Fan Popo is a queer filmmaker and general agitator, and has been known to call himself a lesbian. He made headlines this year for suing Chinese censors after his documentary Mama Rainbow, about Chinese mothers of queer adults, disappeared from the internet. With the sequel almost finished, Apopolis caught up with him for a quick chat.
Can you tell me about your new project, Papa Rainbow?
Papa Rainbow is a continuation of Mama Rainbow, but will be a very different style. We ran a theatre workshop where six fathers of LGBT adults shared their stories and devised a play. In the play, they play the role of either mother or child. It’s a very interesting challenge for them. We’ve done a rough cut and working on the final cut.
Why did you decide to use performance in this film, but not Mama Rainbow? Is there a difference between mothers and fathers?
Usually, Chinese men are supposed to be more masculine, so it’s not so easy for them to show their emotions. The families we shot are very accepting, so we wanted to give them a challenge. The fathers were more open than I expected.
You’re very absent in your films, even when the subject is personal to you. No narration, rarely on screen. Why do you choose to remove yourself?
I’m camera shy. Even when I’m interviewed in the media, I don’t do well. But I really admire documentarians who put their lives on screen, for example Stanley Kwan in Yang±Yin.
I see the topic in this film from a certain distance, so it’s more comfortable for me to do it this way. But I don’t know what will happen in the future. I’m thinking about making a documentary about my own family.
You are a very prominent Chinese LGBT figure, and you are often approached by international media for comment, either about your work or issues in general. Do you feel you are well equipped to be a spokesperson for Chinese queers?
Unfortunately, in China the media has very limited space to report LGBT topics, which makes international media a very important platform for us. I usually have a good experience with journalists; they give me very good questions and new ideas.
I can only speak on behalf of myself though. I am just one queer filmmaker, and it’s dangerous for people to think I can represent the community, because everyone is different. I’m always very careful of this when I speak to media, I always say, ‘This is my personal idea.’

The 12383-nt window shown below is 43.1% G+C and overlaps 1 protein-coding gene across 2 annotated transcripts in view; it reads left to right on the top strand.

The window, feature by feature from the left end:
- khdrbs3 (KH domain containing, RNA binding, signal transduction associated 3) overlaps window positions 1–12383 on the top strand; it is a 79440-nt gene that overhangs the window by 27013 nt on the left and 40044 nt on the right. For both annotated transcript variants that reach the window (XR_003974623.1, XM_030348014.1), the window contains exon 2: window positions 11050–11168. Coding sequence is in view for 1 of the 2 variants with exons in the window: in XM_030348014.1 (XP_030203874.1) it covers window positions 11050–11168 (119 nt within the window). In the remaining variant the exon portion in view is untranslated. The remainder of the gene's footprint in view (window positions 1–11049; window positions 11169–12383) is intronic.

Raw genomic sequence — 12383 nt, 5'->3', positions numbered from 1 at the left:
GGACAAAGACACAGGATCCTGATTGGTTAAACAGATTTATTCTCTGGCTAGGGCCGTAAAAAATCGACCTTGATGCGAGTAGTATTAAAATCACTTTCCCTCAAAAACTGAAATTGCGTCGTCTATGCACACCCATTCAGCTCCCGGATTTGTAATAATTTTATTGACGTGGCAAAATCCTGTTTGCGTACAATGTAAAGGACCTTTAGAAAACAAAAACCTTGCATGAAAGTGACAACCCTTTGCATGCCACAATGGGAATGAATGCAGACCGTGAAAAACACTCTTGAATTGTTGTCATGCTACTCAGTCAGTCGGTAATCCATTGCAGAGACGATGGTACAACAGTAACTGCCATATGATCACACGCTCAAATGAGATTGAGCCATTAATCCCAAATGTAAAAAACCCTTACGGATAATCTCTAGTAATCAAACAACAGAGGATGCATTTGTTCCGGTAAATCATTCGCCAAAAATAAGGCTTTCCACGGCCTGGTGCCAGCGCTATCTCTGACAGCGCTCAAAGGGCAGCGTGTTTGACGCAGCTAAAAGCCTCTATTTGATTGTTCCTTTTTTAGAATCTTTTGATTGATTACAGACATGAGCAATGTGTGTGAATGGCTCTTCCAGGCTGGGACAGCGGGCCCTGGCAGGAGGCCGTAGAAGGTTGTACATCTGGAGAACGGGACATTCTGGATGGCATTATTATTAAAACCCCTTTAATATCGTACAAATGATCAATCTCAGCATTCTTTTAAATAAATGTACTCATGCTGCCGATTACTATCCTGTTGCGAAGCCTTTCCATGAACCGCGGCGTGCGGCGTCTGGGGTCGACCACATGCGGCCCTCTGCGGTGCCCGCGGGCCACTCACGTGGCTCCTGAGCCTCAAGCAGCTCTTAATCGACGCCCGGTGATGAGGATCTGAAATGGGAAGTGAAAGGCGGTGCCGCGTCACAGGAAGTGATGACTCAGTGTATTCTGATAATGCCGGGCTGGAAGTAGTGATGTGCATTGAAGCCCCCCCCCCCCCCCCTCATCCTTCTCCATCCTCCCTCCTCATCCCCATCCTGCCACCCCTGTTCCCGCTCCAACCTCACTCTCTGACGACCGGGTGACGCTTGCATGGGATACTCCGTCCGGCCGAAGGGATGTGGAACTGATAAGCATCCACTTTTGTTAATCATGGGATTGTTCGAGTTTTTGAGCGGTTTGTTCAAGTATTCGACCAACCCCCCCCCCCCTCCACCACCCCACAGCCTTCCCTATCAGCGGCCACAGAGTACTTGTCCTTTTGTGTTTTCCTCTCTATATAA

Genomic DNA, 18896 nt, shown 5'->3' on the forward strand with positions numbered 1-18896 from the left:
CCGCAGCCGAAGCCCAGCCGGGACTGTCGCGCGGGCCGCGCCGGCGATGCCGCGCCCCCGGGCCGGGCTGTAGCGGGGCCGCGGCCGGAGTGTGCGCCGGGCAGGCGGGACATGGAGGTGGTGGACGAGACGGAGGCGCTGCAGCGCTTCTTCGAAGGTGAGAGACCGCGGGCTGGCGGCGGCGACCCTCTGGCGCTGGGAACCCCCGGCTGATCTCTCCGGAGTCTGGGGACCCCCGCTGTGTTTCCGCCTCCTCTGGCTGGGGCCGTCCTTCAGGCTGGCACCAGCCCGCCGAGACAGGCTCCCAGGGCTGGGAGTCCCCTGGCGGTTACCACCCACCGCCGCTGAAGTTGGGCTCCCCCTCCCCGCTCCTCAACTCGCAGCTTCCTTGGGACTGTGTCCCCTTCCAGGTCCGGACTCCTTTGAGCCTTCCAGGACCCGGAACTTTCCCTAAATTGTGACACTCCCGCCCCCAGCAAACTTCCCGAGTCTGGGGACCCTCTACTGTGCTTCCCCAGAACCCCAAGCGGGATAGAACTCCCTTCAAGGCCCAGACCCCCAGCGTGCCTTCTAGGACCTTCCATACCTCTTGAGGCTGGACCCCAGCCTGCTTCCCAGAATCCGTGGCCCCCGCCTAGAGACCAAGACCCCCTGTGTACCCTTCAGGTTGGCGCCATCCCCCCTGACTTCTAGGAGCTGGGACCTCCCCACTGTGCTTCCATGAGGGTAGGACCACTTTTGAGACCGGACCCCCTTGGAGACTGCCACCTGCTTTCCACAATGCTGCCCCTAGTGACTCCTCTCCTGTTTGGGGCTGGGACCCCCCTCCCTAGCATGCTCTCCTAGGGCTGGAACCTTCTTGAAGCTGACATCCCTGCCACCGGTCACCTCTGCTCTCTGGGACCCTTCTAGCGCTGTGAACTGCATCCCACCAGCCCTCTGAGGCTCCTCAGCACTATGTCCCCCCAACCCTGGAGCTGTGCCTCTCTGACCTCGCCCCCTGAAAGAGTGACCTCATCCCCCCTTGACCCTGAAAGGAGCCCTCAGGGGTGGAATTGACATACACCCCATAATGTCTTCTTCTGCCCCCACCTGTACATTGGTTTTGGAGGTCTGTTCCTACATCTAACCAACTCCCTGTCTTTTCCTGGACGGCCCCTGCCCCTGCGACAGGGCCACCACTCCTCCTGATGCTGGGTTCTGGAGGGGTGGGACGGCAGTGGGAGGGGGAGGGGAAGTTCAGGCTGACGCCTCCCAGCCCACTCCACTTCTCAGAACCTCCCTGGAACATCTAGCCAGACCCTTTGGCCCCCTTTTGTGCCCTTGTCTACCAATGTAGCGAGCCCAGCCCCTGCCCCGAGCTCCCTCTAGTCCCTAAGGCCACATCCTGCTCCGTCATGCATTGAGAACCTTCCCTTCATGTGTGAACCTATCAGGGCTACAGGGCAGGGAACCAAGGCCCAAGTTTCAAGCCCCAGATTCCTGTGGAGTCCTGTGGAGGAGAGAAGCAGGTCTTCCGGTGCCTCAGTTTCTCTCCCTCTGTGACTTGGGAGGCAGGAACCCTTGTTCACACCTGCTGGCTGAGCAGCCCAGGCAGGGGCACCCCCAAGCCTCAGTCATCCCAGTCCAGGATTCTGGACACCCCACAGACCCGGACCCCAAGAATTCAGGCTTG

Do you think there are misconceptions about LGBT life in China?
Some journalists ask questions like, ‘Has homosexuality been legalised in China?’ and I really don’t understand these questions because they could google it. One even asked me, ‘What’s the meaning of the rainbow flag?’
I still think a lot of Western journalists treat China as a very exotic place. They see everything in a very post-colonialist, orientalist way. When they see Mama Rainbow, they think, ‘Your film is too positive, you’re not showing the reality in China’. China is conservative, but it has many angles, many sides.
Do you think people in China have misconceptions about LGBT in the West?
Most images of Western LGBT are gay marriage and gay pride, so this also makes a stereotype that the West is always open. But you also have religious and conservative people.
You’ve described yourself as a male lesbian. You play around with labels a lot, could you say a little about this?
Personally, I hate labels, I don’t put any on myself. But for convenience sometimes you have to introduce yourself…you’re a filmmaker, an activist. But when I’m asked by others if I’m gay or not, I will usually say I’m a lesbian. It’s related to my sexuality, but also to the community I belong to. I have a lot of lesbian friends, we hang out together, and I feel part of them. Even when I have sex I use fingers quite a lot.
I would put on a label if a certain group of people was discriminated. If a Trans person was not welcomed in some place, I would say I am transgender. In Beijing, Tibetan’s are discriminated against. I would stand up and say I’d like to be neighbors with them, because I feel I am on the same side as them. This is what labels mean to me.
Fan Popo lives in Beijing. Papa Rainbow will be released next spring.